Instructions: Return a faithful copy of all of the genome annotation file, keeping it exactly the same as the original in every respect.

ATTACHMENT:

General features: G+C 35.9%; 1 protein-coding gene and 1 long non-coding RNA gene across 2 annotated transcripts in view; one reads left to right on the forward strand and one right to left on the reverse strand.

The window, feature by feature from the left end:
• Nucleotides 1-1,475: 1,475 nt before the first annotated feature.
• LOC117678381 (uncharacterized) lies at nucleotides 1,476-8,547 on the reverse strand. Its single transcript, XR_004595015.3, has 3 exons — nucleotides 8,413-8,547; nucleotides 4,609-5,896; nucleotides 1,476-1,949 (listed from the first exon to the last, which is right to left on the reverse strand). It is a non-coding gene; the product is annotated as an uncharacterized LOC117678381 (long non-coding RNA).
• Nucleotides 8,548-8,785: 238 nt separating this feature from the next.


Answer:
General features: G+C 35.9%; 1 protein-coding gene and 1 long non-coding RNA gene across 2 annotated transcripts in view; one reads left to right on the forward strand and one right to left on the reverse strand.

The window, feature by feature from the left end:
• Nucleotides 1-1,475: 1,475 nt before the first annotated feature.
• LOC117678381 (uncharacterized) lies at nucleotides 1,476-8,547 on the reverse strand. Its single transcript, XR_004595015.3, has 3 exons — nucleotides 8,413-8,547; nucleotides 4,609-5,896; nucleotides 1,476-1,949 (listed from the first exon to the last, which is right to left on the reverse strand). It is a non-coding gene; the product is annotated as an uncharacterized LOC117678381 (long non-coding RNA).
• Nucleotides 8,548-8,785: 238 nt separating this feature from the next.